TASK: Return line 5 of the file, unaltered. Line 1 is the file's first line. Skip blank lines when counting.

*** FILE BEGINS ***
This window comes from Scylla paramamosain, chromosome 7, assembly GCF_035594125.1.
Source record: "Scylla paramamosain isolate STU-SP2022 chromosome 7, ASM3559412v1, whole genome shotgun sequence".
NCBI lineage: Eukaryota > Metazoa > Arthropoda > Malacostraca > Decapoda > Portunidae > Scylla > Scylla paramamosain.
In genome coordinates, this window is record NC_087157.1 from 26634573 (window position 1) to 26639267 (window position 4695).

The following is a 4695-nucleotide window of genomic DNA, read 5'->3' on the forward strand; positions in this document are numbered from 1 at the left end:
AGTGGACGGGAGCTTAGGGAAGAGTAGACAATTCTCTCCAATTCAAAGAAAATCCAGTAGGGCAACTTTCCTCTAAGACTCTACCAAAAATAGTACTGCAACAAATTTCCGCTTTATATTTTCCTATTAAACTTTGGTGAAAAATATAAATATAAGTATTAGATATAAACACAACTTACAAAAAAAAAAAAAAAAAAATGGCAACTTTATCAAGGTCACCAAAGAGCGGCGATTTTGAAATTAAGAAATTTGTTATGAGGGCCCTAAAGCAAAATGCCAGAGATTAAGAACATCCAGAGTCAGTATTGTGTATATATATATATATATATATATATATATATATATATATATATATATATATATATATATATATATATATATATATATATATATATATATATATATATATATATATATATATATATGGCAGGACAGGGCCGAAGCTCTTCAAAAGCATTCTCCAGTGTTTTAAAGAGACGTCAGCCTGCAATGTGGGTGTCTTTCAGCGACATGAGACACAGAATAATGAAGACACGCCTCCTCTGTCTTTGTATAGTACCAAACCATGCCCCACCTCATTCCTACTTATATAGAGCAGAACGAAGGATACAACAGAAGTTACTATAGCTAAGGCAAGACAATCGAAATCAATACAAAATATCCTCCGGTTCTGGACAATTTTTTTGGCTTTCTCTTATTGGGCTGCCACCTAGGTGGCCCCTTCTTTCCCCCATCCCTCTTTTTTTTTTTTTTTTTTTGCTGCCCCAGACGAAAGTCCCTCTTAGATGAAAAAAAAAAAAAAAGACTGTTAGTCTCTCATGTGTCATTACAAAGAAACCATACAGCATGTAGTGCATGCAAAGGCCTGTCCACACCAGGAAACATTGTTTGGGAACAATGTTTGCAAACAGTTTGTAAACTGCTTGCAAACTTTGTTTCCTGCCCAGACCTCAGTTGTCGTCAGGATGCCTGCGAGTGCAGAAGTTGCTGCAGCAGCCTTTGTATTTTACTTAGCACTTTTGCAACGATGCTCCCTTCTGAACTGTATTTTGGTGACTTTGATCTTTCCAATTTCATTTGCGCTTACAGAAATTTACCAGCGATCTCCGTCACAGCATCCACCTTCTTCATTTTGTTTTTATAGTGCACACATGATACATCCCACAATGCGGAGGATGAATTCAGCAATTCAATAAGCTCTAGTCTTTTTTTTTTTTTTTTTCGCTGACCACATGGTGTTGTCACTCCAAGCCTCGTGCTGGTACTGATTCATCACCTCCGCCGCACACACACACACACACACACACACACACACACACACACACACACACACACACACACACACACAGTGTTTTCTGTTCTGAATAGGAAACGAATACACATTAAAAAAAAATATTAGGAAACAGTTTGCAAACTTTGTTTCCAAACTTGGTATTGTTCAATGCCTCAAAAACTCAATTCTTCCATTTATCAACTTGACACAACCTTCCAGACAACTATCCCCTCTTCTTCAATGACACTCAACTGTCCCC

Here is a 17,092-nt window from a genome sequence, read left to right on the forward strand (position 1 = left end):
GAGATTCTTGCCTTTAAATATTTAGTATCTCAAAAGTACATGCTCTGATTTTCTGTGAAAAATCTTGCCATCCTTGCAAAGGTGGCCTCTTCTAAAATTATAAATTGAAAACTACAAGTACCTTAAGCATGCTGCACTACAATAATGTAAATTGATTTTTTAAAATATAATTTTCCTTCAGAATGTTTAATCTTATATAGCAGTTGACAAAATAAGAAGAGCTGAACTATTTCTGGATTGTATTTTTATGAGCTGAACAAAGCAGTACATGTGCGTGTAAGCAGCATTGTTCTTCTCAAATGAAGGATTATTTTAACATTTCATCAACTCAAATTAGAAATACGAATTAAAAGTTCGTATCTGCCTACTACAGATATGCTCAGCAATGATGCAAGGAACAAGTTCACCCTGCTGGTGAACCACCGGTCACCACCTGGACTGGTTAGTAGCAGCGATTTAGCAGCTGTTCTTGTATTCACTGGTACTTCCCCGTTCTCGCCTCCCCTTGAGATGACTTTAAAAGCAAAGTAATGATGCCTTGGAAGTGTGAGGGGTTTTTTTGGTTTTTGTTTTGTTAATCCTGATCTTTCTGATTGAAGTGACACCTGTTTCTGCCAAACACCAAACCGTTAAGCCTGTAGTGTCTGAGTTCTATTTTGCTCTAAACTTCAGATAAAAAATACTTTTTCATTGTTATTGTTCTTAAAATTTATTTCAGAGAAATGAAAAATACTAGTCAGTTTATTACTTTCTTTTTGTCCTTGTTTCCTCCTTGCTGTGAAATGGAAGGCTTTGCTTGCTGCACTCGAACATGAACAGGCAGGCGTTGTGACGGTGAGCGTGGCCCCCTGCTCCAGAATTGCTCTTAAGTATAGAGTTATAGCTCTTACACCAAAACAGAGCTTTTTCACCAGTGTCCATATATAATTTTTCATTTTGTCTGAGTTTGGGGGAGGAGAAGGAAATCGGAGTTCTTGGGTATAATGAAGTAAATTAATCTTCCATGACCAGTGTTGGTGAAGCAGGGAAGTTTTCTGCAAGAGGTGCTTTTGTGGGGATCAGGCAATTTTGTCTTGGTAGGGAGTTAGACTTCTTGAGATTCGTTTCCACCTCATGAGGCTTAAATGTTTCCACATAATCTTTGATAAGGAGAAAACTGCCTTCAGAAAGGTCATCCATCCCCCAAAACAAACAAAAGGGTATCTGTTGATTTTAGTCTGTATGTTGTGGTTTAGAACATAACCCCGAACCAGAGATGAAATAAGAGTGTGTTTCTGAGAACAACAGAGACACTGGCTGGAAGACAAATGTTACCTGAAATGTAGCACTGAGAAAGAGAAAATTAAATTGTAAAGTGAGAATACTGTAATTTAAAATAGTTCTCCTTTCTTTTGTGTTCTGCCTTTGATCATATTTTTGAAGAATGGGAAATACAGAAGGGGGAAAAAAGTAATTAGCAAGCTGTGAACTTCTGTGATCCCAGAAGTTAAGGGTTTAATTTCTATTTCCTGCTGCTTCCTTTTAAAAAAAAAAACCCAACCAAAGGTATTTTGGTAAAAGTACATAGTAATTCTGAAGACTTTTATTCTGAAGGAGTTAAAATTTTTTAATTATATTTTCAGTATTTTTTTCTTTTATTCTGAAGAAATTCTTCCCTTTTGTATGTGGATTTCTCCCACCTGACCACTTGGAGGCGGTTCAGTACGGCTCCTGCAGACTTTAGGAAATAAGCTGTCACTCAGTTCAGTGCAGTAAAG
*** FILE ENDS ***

The following is a 4695-nucleotide window of genomic DNA, read 5'->3' on the forward strand; positions in this document are numbered from 1 at the left end: